Wednesday, June 1, 2011


I don't know if it a factor of aging, but I do seem to drop a lot of things" coffee beans, keys, pills, change. I almost never drop breakable things fortunately. What i am noticing in this dropping syndrome, is that these things have this trajectory thing going on. I can drop something straight  down, like a lead balloon straight-downess, but somehow the dropped item seems do have a life of its own. I never can find anything by looking straight down. You can have clues, like the ping on a hard surface or the fwump on a soft surface, but if there's a scrritch of a rolling object all is lost. Almost everything manages to roll, even square things, at least in my experience. Or maybe they hop.
Has it always been thus? Maybe the earth is turning too fast, thus throwing off all logic  in the retrieval of fallen things by quickly spinning and carrying objects along to a new place. I drop a pill in the bathroom, f'rinstance, straight down. However, it is finally discovered in a far corner, one that I haven't dusted lately unless I've had company recently. I drop a coffee bean in the kitchen and find it in the hall. I drop a bracelet right next to my dresser and it ends up under my bed across the room.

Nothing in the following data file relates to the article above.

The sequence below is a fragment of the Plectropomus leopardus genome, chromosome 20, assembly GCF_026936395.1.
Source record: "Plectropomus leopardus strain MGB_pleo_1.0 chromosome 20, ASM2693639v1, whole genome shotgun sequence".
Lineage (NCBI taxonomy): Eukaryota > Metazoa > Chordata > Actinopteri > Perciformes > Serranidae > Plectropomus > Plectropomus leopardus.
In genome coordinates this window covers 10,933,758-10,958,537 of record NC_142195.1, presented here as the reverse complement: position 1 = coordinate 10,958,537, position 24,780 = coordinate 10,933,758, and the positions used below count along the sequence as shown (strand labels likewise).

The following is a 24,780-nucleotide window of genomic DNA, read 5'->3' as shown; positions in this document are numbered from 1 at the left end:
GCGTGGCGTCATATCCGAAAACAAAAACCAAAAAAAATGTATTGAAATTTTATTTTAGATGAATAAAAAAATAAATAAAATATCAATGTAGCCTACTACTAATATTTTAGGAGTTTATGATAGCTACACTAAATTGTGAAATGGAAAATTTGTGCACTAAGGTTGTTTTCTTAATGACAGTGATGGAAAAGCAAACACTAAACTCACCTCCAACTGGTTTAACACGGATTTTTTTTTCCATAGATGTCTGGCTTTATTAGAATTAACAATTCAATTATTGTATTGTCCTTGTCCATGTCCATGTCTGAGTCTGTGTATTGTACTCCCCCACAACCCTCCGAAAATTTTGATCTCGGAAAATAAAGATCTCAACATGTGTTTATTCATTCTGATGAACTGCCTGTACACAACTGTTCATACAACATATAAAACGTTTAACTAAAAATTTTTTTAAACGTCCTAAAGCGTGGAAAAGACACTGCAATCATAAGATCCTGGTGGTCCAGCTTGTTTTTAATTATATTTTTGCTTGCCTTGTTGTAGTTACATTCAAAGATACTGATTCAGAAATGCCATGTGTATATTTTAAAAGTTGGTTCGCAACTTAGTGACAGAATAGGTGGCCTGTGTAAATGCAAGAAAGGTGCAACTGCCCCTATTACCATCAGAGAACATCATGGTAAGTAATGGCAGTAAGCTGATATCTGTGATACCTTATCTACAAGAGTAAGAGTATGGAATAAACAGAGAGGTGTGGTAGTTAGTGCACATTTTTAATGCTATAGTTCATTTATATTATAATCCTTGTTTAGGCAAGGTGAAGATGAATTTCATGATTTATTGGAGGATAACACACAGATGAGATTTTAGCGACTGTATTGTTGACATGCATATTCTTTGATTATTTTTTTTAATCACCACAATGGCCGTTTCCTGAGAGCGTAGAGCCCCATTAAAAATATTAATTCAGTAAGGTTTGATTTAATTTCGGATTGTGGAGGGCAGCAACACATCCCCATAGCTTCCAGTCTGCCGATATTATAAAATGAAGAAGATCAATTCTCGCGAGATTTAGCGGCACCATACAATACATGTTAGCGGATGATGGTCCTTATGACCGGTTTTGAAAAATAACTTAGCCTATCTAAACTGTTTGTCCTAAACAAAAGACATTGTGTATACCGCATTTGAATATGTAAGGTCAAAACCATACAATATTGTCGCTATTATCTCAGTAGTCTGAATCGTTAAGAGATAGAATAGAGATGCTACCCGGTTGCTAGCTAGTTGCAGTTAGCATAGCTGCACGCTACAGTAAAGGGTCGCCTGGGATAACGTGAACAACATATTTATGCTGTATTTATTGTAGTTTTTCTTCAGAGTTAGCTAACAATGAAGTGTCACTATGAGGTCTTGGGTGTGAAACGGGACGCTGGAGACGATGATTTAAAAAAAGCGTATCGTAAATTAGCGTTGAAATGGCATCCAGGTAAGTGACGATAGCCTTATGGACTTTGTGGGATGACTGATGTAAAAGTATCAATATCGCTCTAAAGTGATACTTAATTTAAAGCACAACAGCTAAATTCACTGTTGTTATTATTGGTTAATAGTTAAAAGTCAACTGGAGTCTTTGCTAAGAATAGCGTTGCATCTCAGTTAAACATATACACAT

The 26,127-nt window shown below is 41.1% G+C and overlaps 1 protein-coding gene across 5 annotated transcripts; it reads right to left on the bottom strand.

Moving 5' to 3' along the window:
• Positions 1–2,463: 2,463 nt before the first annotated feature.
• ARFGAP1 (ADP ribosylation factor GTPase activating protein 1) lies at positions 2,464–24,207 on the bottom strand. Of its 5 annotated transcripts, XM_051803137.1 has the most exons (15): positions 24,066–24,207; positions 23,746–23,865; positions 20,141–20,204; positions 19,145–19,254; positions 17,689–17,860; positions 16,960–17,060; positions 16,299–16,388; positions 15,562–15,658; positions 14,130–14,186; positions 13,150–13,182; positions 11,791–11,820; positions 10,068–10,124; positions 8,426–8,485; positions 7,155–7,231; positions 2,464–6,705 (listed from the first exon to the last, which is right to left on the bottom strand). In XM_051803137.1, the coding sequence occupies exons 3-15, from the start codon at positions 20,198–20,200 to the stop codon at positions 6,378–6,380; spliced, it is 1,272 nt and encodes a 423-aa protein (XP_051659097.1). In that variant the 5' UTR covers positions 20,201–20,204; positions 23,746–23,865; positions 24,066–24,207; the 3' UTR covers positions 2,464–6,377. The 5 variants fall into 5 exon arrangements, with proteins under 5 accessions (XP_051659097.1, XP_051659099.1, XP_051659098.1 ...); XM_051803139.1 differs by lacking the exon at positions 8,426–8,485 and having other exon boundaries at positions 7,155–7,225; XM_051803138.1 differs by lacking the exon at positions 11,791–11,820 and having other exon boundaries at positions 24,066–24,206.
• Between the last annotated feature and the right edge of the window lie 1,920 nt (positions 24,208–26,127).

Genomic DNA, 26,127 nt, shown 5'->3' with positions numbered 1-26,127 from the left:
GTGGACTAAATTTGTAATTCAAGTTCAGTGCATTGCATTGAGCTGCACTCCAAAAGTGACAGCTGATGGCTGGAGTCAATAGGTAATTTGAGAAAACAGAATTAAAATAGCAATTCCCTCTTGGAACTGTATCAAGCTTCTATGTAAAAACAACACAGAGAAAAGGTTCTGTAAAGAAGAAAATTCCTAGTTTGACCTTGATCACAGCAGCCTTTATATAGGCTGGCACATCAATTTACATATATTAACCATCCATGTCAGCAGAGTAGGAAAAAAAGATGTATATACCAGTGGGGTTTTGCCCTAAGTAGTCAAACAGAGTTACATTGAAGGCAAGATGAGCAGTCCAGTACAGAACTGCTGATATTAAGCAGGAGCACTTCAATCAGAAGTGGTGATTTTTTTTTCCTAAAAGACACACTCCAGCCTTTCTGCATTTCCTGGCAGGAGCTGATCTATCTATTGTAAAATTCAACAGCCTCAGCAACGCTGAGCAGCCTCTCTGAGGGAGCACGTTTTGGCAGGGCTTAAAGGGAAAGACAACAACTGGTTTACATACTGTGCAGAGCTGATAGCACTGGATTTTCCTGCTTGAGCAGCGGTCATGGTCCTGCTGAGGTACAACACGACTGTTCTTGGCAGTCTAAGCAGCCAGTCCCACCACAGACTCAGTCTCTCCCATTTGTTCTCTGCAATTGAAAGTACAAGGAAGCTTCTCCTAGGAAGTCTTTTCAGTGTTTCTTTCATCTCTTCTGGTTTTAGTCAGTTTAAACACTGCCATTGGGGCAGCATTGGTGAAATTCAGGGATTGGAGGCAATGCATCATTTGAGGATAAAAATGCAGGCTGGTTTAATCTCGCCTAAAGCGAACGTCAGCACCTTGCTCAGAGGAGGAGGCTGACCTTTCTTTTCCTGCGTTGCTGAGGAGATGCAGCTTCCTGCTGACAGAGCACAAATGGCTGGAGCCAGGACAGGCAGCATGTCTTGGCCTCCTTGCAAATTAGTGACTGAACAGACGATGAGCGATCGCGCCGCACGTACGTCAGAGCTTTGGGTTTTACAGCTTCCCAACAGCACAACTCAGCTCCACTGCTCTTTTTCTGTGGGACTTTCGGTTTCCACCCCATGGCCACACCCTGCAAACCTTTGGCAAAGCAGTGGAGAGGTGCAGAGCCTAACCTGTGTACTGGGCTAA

Once when I was visiting my sister in Corning, N,Y. and we were walking down town, she met an acquaintance, chatted briefly and when we moved on she told me he was a blood splatter expert who had testified in the O.J. Simpson murder case. A blood splatter expert! A specialty for the high tech age. So I an wondering if out there  we might find a fallen object expert who could tell where that object might fall, as surely there is some sort of trajectory pattern not unlike the pattern of blood splatter. I mean, there's gotta be some sort of physics involved here, like Newton's Law. I know that somewhere there is a nerdy doctoral student working on a dissertation about this, perhaps a scatter theory. I'd be happy to be in the experimental group.

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